South Korea's Moon credits Trump for 'big' role in North Korea talks

A woman watches TV screens showing the live broadcast of South Korean President Moon Jae-ins New Years speech at the Yongsan Electronic store in Seoul, South Korea, Wednesday, Jan. 10, 2018.PlayAP
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South Korean President Moon Jae In credited President Donald Trump for playing a “big” role in facilitating Tuesday’s groundbreaking talks between South and North Korea in a press conference Wednesday.

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“I extend my gratitude to President Trump,” said Moon, speaking to reporters at his New Year’s address.

High-level officials from North and South Korea agreed in an almost 12-hour set of talks on Tuesday to send a North Korean delegation of officials, athletes and cheerleaders to the Winter Olympics starting Feb. 9.

The countries also struck a deal to hold future military talks to ease tensions on the Korean Peninsula while agreeing to “resolve national matters” through dialogue between the two Koreas.

When asked by ABC News what would happen if he had to takes sides between his country’s strongest ally, the United States, and the South’s "brother country" North Korea, Moon said there is “no disagreement whatsoever between the U.S. and South Korea.”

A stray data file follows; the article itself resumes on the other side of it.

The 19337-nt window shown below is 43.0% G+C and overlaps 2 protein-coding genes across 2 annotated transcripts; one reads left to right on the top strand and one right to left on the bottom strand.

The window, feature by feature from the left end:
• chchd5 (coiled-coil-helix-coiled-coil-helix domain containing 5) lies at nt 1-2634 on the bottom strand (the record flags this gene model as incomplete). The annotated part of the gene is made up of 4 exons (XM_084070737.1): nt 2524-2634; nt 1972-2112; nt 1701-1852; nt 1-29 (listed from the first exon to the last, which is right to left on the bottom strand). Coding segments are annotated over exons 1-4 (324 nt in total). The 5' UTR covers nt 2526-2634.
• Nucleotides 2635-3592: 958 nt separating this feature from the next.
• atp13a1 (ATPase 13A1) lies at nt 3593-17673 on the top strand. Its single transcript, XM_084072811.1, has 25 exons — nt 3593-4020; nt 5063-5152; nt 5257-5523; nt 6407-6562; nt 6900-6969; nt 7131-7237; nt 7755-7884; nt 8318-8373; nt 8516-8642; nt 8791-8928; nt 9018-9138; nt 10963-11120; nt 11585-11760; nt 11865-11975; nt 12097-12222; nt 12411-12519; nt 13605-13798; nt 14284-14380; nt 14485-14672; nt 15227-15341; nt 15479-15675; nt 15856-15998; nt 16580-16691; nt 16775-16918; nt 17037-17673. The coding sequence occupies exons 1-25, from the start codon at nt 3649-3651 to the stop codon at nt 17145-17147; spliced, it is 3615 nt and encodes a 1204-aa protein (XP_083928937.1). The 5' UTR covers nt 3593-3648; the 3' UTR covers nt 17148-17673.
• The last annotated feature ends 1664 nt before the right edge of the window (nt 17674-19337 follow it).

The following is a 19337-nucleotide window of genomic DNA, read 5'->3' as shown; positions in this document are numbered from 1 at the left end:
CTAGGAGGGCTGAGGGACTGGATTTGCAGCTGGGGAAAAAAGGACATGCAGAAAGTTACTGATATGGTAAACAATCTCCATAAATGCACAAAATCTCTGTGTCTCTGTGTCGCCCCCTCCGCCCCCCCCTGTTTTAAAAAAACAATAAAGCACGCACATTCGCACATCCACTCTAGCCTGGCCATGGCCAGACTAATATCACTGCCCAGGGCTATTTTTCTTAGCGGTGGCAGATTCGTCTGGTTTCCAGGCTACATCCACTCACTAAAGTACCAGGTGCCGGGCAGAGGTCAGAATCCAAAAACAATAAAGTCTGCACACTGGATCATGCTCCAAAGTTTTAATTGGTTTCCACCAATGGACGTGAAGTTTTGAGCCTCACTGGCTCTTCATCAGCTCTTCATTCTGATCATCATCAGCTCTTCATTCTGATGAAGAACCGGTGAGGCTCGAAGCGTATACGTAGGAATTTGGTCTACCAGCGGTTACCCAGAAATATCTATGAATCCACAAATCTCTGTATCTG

“The ultimate goal is to find a diplomatic solution together and lure them [North Korea] out to talks through strong international sanctions and pressure,” Moon said.

The South Korean president said both his country and the United States feel threatened by a nuclear North and “without a strong push on international sanctions led by the U.S., [yesterday’s high-level talks] could not have happened.”

During his opening remarks, Moon reassured reporters that denuclearizing the Korean Peninsula is a goal that could “never be given up” and he is open to meeting with North Korean leader Kim Jong Un to resolve the nuclear standoff.

“But to have the summit, some conditions must be established,” Moon said. “I think a certain level of success must be guaranteed.”

PHOTO: A North Korean soldier looks through the window of the building that sits on the Demilitarized Zone (DMZ) in Panmunjom, South Korea, that separates the two Koreas, July 21, 2010.
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